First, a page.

Former President Saakashvili Announces His Return to Georgia

ODESSA, Ukraine – Georgia’s former President Mikheil Saakashvili announced Thursday on the country’s largest independent news station that he intends to return to Georgia and participate in the upcoming October elections.

“No one should doubt or see my decision as a threat. I plan to return to Georgia and actively participate in the (political) process. I’m planning to continue my struggle both here in Ukraine and at home in Georgia,” Saakashvili said during a live broadcast on news station Rustavi2.

Saakashvili, who currently serves as governor of Ukraine’s economically vital Odessa Region, swept to power in his native Georgia following the peaceful 2003 Rose Revolution that ousted the corrupt regime of Eduard Shevardnadze from power.

Revered by some for the rapid anti-corruption reforms he pushed through as Georgia’s president; he was reviled by those closely wedded to the old post-Soviet traditions of kickbacks and mafia-style business dealings.

Russia, in particular, harbored a deep-rooted hatred of Saakashvili as the Kremlin considered him enemy number one for his staunchly pro-Western policies and desire to move Georgia towards NATO and EU membership.

The rancour between Saakashvili and Russian President Vladimir Putin came to a head in August 2008 when the two countries fought a brief, but brutal, five-day war that resulted in the effective Russian occupation of Georgia’s breakaway region of South Ossetia.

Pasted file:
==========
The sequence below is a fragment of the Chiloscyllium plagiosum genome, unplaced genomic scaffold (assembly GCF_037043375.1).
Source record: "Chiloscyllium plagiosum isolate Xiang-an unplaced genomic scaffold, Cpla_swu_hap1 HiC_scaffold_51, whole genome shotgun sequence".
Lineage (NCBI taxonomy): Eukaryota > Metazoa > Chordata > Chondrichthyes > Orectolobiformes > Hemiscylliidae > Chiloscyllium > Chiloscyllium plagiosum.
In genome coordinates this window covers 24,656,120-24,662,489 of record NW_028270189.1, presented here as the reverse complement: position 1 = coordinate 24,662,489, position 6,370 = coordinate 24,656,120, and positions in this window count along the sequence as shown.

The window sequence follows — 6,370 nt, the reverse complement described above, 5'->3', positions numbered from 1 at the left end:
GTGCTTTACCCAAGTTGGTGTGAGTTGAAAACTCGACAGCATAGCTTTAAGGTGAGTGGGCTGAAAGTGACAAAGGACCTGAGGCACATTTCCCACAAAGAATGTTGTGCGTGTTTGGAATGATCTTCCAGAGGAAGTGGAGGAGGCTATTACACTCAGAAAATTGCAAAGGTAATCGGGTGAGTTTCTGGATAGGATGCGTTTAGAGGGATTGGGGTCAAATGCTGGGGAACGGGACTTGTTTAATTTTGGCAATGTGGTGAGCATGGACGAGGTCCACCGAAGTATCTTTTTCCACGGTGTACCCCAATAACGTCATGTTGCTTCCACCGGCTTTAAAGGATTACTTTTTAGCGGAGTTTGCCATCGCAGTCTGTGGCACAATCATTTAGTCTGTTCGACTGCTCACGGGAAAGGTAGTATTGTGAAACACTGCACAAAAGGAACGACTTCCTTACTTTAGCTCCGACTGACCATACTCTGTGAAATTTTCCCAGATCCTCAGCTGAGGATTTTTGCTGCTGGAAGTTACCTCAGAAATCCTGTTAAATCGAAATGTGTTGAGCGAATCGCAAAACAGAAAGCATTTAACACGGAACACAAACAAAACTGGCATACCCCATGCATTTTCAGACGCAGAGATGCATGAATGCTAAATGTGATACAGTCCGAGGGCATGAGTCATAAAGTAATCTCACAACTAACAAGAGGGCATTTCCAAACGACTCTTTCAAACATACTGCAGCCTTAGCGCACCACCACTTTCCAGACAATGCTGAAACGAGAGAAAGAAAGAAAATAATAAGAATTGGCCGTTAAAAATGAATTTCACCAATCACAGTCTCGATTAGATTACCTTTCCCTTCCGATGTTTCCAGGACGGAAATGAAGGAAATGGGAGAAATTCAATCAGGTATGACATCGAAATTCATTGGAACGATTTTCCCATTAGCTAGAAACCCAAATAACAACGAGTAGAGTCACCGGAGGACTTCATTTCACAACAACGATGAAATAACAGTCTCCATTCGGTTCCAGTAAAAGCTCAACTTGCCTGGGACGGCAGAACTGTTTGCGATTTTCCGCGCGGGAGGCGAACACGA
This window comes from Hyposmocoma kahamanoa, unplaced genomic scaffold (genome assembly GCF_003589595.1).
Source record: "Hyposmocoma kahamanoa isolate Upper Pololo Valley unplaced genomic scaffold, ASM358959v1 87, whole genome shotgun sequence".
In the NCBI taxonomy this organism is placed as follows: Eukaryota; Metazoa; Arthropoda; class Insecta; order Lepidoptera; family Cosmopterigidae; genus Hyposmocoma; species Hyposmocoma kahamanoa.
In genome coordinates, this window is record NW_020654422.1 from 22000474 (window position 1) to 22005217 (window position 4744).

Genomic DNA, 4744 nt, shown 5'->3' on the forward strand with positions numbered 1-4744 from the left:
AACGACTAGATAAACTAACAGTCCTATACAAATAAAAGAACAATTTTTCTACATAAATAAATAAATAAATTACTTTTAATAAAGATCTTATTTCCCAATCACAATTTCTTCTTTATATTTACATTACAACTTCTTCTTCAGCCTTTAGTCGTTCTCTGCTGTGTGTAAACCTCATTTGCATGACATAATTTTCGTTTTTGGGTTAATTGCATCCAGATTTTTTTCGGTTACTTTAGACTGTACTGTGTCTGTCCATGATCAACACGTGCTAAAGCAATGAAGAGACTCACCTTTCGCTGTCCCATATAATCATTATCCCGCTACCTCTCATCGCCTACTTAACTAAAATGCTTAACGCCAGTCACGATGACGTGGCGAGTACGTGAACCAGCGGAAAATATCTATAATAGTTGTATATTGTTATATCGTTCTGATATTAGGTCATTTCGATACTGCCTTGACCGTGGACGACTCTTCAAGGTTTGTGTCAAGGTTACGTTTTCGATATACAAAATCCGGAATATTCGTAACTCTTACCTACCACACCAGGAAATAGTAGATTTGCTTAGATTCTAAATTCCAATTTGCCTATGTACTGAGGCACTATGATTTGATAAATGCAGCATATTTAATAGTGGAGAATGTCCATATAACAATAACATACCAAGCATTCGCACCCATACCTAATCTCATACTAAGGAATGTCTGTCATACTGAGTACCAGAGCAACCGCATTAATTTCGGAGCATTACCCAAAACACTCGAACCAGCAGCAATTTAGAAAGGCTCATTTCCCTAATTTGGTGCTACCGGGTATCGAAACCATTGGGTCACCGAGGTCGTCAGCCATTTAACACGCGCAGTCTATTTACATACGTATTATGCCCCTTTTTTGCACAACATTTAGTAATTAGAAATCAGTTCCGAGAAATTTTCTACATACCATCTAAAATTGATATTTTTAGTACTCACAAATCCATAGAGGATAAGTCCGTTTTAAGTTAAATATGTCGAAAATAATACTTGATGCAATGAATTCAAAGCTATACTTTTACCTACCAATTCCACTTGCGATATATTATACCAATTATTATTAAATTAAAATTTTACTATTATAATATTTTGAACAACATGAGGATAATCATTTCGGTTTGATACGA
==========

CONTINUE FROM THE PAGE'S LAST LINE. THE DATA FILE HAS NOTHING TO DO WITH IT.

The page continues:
By the time Saakashvili’s United National Movement (UNM) lost power in 2013, some of his former allies accused him of developing dictatorial tendencies.

Saakashvili left Georgia shortly after his term as president came to an end in 2013. He first settled in New York as an adjunct professor at Tufts University, before moving to Ukraine during the 2013-2014 Maidan Revolution, where he became a vocal advocate for the ouster of Ukraine’s pro-Russian President Viktor Yanukovych.

After leaving Georgia, he was accused of abuse of power that related to the dispersal of a protest rally and crackdown on a TV station in November 2007.

Georgia’s Prosecutor-General later charged Saakashvili in absentia with organizing an attack on a lawmaker and threatened to arrest Saakashvili if he returned to the country.
Saakashvili later took on Ukrainian citizenship to become Odessa’s governor but was then stripped of his Georgian passport by his bitter rivals in the ruling Georgian Dream government.

He has repeatedly accused his political archrival – eccentric oligarch and Georgian Dream founder Bidzina Ivanishvili – of waging a constant intimidation campaign against him and his UNM party members.

On May 22, several members of the UNM were allegedly beaten by a group of Georgian Dream members as they attempted to vote in mid-term municipal elections in the country’s western Samegrelo region.

“The intimidation methods they (Georgian Dream) used during the recent midterm elections in Samegrelo were the same that Shevardnadze and (Aslan) Abashidze used in Georgia in the 1990s and Yanukovych later used in Ukraine,” Saakashvili said in his interview with Rustavi2. “Ivanishvili looks more and more like the type of thug that Abashidze was.”

Abashidze was a former 1990s warlord that ruled with an iron hand over Georgia’s Black Sea region of Adjaria before fleeing to Moscow in 2004.

Saakashvili warned that Ivanishvili would attempt to use his vast wealth (estimated at just under USD 5.5 billion) to rig the results of October’s elections and further steer Georgia back into Russia’s orbit.

“Ivanishvili has accumulated a lot of wealth in recent years. He has no intention of going anywhere and will not voluntarily step aside. It’s the same scenario as with Yanukovych. Ivanishvili will use all of his tricks to remain in power, so we need to be calm and be ready to defend democracy.”

By Nicholas Waller

26 May 2016 00:04